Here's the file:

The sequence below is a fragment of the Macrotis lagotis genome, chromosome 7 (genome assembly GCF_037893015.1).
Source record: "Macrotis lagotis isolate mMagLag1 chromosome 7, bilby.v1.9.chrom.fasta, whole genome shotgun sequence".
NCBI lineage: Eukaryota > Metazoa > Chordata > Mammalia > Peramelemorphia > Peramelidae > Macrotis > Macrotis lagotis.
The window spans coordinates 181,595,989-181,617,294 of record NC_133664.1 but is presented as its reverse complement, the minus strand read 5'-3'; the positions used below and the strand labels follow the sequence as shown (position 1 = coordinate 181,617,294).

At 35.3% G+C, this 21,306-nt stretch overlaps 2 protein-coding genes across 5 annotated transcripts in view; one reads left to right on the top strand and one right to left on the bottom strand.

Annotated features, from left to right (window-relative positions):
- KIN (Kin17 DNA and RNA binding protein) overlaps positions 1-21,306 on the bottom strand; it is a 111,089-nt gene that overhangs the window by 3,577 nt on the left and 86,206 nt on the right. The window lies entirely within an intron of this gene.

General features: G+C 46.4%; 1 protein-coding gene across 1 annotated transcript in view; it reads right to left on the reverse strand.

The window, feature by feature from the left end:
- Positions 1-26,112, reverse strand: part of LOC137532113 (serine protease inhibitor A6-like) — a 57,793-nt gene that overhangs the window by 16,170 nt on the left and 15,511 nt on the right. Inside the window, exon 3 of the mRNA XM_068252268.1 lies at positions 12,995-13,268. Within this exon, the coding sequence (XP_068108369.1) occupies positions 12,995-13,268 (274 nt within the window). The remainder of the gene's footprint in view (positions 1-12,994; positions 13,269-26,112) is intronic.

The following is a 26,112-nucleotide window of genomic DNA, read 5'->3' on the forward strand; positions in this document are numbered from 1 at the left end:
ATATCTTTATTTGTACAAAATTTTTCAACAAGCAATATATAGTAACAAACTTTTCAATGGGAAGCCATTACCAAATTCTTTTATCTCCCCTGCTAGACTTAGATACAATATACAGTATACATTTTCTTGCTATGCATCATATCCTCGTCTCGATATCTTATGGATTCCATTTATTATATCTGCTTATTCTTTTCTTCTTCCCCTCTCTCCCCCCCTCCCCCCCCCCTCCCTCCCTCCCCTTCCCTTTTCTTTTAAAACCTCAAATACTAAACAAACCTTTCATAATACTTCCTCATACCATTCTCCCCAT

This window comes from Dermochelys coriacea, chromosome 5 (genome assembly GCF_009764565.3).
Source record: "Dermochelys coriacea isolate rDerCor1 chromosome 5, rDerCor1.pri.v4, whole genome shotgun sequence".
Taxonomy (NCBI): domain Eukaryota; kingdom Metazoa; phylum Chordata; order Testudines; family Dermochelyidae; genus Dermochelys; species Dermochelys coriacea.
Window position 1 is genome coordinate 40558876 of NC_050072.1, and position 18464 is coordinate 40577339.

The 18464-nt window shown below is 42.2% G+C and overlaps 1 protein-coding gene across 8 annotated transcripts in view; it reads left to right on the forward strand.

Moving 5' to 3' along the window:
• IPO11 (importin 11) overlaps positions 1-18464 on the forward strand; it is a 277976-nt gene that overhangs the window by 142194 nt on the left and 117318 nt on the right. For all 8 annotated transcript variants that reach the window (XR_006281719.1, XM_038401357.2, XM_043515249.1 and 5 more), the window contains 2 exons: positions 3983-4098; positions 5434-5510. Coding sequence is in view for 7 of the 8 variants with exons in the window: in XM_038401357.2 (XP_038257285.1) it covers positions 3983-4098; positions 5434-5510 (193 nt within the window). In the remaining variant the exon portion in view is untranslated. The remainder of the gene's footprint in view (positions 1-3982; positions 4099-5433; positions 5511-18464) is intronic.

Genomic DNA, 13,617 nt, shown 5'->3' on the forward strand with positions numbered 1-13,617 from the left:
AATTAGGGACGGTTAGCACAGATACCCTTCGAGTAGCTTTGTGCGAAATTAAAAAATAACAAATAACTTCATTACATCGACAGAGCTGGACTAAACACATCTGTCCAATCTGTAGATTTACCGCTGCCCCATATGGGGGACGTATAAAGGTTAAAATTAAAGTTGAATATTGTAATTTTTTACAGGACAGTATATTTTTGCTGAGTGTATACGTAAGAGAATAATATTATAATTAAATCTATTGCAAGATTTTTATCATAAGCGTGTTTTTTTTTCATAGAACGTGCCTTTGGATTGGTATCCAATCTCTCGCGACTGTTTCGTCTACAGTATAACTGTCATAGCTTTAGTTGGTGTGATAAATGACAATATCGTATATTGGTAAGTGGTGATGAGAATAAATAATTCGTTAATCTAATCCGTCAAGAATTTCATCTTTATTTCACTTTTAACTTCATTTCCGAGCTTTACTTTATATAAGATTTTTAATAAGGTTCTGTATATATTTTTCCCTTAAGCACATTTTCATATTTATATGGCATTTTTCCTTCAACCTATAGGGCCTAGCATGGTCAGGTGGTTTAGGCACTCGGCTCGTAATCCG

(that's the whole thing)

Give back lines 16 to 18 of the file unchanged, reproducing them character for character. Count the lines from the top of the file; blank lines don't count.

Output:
Window position 1 is genome coordinate 40558876 of NC_050072.1, and position 18464 is coordinate 40577339.

The 18464-nt window shown below is 42.2% G+C and overlaps 1 protein-coding gene across 8 annotated transcripts in view; it reads left to right on the forward strand.

Moving 5' to 3' along the window: